Last night I had the privilege of hearing Marc Kahlberg speak at the Ahavath Torah Congregation in Stoughton, Massachusetts. Marc is from South Africa and has lived in Israel for the past 25 years. He spoke of his military service in South Africa and the transition to being involved with the Israeli military.
I have attended a number of lectures by various experts on terrorism and preventing terrorism in an effort to gather information that I could share on this website. Although all of the information is useful, after a while, much of it is repetitive. Last night was not.
Mr. Kahlberg spoke of what it is like living in Israel since the suicide bombings began in the 1990’s. He cited the 1994 Number 5 bus bombing as the turning point for Israelis in dealing with the problem of suicide bombers. The 1994 attack took 2 to 3 days to clean up. It was demoralizing to the citizens of Israel. Today, after a suicide bomber attack, the Israeli authorities can bring the area back to normal in a matter of hours. It is a useful skill, but it is tragic that they have had to develop it.
What is life like in Israel today? Since last Friday, there have been more than 200 missiles fired into Israel from Gaza. Thanks to the deployment of the Iron Dome (See March 12 rightwinggranny.com), there has not been nearly the devastation those who fired the rockets had hoped for. Why is the world standing quietly on the sidelines while rockets and suicide bombers attack Israel and while Iran pledges to destroy Israel? Where are the news stories in the media? Is the world willing the stand idly by as another holocaust is brewing?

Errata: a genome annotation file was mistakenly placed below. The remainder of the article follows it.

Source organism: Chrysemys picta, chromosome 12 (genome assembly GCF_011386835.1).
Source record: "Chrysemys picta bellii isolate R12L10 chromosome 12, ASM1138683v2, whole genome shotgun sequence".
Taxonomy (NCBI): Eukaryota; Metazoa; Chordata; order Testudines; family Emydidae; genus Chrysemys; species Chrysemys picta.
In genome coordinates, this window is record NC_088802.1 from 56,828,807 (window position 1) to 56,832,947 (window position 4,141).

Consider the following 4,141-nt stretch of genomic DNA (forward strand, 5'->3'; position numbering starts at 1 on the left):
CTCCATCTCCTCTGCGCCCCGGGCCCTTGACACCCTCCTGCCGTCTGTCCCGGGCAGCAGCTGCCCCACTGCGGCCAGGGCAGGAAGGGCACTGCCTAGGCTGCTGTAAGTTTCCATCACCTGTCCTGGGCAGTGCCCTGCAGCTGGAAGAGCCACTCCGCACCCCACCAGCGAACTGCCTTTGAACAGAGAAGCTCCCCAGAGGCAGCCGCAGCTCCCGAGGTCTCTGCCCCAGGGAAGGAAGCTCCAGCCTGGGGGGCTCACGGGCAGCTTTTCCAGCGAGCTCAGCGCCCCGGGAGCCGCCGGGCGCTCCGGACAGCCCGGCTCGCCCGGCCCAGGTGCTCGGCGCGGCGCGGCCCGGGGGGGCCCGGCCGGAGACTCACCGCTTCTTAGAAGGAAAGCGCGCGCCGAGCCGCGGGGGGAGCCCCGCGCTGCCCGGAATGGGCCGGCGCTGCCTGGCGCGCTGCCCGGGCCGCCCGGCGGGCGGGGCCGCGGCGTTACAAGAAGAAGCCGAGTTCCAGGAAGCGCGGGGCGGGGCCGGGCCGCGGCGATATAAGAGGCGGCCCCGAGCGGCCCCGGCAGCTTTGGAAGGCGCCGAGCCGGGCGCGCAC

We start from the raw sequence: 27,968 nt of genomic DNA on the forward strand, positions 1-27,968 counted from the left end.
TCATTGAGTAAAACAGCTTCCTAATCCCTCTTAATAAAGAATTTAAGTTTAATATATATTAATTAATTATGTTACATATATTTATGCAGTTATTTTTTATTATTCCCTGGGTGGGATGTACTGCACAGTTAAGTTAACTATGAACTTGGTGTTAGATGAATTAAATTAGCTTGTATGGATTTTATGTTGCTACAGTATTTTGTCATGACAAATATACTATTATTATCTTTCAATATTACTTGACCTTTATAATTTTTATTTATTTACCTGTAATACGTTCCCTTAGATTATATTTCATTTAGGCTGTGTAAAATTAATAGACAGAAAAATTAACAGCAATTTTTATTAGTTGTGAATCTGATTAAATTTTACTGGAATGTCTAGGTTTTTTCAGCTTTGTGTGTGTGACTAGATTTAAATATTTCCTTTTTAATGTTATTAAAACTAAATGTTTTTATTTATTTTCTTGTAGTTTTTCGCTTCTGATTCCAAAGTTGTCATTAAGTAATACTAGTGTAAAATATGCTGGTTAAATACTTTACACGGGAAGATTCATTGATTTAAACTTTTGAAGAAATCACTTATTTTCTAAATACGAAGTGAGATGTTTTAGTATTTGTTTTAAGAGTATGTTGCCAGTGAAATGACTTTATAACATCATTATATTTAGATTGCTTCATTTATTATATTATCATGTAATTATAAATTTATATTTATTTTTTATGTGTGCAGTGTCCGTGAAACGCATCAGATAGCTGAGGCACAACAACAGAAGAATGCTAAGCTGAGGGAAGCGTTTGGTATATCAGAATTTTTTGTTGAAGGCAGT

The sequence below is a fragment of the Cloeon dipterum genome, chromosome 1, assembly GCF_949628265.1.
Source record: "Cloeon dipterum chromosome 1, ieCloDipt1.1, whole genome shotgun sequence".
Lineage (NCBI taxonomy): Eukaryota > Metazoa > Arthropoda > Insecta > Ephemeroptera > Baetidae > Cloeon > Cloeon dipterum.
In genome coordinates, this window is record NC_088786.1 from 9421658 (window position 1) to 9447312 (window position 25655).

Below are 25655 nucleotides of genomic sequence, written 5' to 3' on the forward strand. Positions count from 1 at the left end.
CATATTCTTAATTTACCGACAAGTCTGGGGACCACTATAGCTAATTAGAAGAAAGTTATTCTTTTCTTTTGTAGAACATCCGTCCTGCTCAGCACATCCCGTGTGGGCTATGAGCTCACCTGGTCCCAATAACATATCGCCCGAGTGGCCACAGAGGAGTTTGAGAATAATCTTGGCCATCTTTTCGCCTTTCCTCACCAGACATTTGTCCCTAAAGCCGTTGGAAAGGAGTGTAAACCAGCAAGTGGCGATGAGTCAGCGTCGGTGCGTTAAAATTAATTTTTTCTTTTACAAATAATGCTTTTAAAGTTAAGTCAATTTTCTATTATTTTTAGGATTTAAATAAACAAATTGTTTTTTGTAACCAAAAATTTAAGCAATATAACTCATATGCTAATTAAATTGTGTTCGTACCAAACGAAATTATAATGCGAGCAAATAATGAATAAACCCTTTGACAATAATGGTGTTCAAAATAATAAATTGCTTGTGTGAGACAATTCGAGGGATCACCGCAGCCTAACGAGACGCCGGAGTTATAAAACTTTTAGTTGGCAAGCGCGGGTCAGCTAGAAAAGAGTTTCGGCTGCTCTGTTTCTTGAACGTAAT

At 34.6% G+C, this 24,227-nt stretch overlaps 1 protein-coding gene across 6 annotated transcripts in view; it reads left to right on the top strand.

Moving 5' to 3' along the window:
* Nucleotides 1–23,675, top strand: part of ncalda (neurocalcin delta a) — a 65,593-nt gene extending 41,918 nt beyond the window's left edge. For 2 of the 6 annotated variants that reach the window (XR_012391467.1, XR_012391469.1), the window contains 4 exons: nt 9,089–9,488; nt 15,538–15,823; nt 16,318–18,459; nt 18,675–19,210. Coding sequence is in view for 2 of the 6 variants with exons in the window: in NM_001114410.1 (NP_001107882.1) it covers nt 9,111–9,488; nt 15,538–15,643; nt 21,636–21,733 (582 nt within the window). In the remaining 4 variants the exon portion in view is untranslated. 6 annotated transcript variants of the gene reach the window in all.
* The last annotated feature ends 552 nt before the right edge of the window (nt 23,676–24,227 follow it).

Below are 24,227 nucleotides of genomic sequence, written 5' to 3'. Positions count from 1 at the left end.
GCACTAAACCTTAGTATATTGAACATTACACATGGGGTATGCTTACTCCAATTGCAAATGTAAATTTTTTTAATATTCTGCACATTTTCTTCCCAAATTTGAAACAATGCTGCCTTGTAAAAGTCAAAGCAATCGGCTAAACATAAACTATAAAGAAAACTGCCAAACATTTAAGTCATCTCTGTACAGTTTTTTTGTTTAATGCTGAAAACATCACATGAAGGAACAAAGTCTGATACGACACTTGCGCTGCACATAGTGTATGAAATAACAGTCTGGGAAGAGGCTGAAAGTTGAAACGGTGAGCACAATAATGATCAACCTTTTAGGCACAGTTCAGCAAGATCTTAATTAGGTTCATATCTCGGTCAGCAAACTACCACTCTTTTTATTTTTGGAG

Mr. Kahlberg talked about the coming war between Israel and Iran. He pointed out that the war has already begun. Iran is the biggest supporter of terrorism in the Middle East (and worldwide) and many of the rockets coming into Israel are Iranian.
What are the dangers of Israel attacking Iran in order to end its nuclear program? In a war with Iran, Israel will probably have 20,000 fatalities, 100,000 injured, and one and a half to two million people suffering from trauma. If Iran has nukes, it will probably totally destroy Israel. Great choice. The other thing that was pointed out was that in dealing with the leaders of Iran, we are not dealing with people we can depend on to act rationally. There is a martyrdom aspect of the Iranian regime that does not make them rational when it comes to dealing with nuclear weapons. A regime that sends twelve-year old boys with keys around their necks to march into minefields to clear the mines (keys that were supposed to assure them the instant entrance to paradise when they were killed by the mines) should not be considered rational.
Mr. Kahlberg ended the evening by pointing out to all of us in attendance how complacent we have become. All of us need to become more aware of our surroundings and the people around us in order to help prevent terrorist attacks. We will never be able to stop every person who wishes us ill, but by being more aware, we can help protect ourselves. When the Times Square bomber left his SUV in Times Square, it wasn’t the police who saw the threat, but a Viet Nam veteran who alerted the police to the danger. All of us need to learn from that man. If we see something out of place or unusual, we need to ask questions.